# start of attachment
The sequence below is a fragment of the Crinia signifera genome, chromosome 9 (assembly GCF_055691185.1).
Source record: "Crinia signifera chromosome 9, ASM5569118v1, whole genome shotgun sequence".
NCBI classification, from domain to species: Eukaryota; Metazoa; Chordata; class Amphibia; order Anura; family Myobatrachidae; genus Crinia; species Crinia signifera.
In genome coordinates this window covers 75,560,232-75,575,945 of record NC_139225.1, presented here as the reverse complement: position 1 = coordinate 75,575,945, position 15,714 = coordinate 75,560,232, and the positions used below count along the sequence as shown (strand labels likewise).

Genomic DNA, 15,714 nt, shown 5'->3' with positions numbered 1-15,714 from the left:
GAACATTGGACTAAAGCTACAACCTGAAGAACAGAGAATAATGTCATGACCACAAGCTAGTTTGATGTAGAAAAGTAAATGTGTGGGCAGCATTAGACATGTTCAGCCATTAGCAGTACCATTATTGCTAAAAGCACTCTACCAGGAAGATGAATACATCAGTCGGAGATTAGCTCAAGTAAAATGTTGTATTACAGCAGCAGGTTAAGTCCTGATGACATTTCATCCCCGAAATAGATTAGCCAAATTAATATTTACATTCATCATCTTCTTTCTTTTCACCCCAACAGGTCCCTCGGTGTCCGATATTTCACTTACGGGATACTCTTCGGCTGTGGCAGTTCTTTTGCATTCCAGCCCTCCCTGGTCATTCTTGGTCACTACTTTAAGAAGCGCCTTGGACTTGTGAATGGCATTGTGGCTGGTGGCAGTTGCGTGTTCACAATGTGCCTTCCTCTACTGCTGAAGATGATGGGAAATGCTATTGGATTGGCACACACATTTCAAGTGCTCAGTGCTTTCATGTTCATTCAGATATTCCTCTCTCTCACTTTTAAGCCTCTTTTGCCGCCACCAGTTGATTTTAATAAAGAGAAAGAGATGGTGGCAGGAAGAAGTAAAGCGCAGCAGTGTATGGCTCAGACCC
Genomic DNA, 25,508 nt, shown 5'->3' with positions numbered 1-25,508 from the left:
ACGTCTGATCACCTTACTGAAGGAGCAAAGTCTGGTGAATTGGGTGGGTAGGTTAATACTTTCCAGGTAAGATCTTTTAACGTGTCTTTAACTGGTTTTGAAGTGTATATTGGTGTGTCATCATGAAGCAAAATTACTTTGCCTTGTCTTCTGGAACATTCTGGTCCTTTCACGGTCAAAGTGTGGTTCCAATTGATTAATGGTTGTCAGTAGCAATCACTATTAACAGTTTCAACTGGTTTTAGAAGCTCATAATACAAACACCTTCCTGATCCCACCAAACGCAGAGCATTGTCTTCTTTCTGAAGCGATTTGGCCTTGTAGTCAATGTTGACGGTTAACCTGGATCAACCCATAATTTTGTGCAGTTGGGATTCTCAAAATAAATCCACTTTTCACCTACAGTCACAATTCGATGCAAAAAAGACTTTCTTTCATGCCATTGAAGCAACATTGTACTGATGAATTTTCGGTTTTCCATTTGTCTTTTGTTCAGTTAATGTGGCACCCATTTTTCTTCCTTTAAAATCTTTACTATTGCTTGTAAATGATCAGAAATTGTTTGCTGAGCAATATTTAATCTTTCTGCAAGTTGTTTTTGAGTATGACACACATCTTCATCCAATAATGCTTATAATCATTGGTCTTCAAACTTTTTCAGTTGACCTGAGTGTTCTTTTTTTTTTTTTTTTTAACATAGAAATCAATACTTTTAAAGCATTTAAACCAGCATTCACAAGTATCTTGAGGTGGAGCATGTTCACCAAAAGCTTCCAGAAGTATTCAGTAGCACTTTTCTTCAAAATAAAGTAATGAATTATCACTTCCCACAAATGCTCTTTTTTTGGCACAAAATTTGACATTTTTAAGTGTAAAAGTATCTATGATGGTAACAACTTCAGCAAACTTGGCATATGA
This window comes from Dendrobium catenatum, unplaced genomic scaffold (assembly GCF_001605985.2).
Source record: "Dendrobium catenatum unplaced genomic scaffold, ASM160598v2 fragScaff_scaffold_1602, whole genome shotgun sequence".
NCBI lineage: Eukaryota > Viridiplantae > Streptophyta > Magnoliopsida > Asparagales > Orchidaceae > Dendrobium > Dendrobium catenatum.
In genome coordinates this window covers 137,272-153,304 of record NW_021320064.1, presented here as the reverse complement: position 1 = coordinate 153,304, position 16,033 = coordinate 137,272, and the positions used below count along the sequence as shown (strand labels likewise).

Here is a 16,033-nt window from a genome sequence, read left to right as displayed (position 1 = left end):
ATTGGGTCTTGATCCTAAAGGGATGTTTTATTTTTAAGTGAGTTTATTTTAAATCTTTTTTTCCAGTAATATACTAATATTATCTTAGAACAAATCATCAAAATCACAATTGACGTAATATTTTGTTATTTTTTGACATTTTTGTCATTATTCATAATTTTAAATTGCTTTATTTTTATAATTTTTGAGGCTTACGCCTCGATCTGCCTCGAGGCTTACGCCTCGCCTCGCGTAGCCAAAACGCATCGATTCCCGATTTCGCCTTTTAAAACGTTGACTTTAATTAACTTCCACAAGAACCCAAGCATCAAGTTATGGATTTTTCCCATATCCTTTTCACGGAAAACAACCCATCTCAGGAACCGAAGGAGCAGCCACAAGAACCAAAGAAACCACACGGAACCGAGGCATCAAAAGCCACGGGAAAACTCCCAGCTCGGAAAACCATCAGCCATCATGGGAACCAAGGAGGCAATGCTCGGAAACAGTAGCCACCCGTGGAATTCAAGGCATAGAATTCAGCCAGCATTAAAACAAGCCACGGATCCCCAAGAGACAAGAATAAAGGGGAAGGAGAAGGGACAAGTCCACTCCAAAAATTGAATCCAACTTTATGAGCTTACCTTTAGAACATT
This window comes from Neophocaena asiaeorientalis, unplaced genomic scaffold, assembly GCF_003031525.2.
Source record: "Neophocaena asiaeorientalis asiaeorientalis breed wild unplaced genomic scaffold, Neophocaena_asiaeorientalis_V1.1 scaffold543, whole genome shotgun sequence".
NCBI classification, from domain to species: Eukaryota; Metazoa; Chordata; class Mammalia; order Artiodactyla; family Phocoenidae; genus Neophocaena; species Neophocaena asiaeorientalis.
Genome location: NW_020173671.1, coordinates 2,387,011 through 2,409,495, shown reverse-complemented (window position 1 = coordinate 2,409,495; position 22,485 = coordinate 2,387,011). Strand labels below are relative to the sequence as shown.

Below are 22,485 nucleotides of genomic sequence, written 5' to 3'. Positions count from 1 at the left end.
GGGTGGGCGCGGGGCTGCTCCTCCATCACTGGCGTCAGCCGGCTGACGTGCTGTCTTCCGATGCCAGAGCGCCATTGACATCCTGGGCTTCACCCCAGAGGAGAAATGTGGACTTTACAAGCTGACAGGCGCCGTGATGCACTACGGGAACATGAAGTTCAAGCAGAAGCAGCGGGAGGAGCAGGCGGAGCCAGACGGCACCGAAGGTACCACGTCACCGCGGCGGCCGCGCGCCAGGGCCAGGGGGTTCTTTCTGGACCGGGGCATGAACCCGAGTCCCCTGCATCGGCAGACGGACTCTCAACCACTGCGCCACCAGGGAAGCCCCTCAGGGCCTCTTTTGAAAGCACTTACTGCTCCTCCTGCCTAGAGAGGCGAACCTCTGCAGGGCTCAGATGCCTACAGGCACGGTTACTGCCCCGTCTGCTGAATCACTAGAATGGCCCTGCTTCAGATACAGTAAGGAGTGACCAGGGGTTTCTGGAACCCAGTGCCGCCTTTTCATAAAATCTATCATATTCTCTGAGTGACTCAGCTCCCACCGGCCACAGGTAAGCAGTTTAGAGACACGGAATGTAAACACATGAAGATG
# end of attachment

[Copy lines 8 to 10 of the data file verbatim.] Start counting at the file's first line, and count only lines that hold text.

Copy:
ACGTCTGATCACCTTACTGAAGGAGCAAAGTCTGGTGAATTGGGTGGGTAGGTTAATACTTTCCAGGTAAGATCTTTTAACGTGTCTTTAACTGGTTTTGAAGTGTATATTGGTGTGTCATCATGAAGCAAAATTACTTTGCCTTGTCTTCTGGAACATTCTGGTCCTTTCACGGTCAAAGTGTGGTTCCAATTGATTAATGGTTGTCAGTAGCAATCACTATTAACAGTTTCAACTGGTTTTAGAAGCTCATAATACAAACACCTTCCTGATCCCACCAAACGCAGAGCATTGTCTTCTTTCTGAAGCGATTTGGCCTTGTAGTCAATGTTGACGGTTAACCTGGATCAACCCATAATTTTGTGCAGTTGGGATTCTCAAAATAAATCCACTTTTCACCTACAGTCACAATTCGATGCAAAAAAGACTTTCTTTCATGCCATTGAAGCAACATTGTACTGATGAATTTTCGGTTTTCCATTTGTCTTTTGTTCAGTTAATGTGGCACCCATTTTTCTTCCTTTAAAATCTTTACTATTGCTTGTAAATGATCAGAAATTGTTTGCTGAGCAATATTTAATCTTTCTGCAAGTTGTTTTTGAGTATGACACACATCTTCATCCAATAATGCTTATAATCATTGGTCTTCAAACTTTTTCAGTTGACCTGAGTGTTCTTTTTTTTTTTTTTTTTAACATAGAAATCAATACTTTTAAAGCATTTAAACCAGCATTCACAAGTATCTTGAGGTGGAGCATGTTCACCAAAAGCTTCCAGAAGTATTCAGTAGCACTTTTCTTCAAAATAAAGTAATGAATTATCACTTCCCACAAATGCTCTTTTTTTGGCACAAAATTTGACATTTTTAAGTGTAAAAGTATCTATGATGGTAACAACTTCAGCAAACTTGGCATATGA
This window comes from Dendrobium catenatum, unplaced genomic scaffold (assembly GCF_001605985.2).
Source record: "Dendrobium catenatum unplaced genomic scaffold, ASM160598v2 fragScaff_scaffold_1602, whole genome shotgun sequence".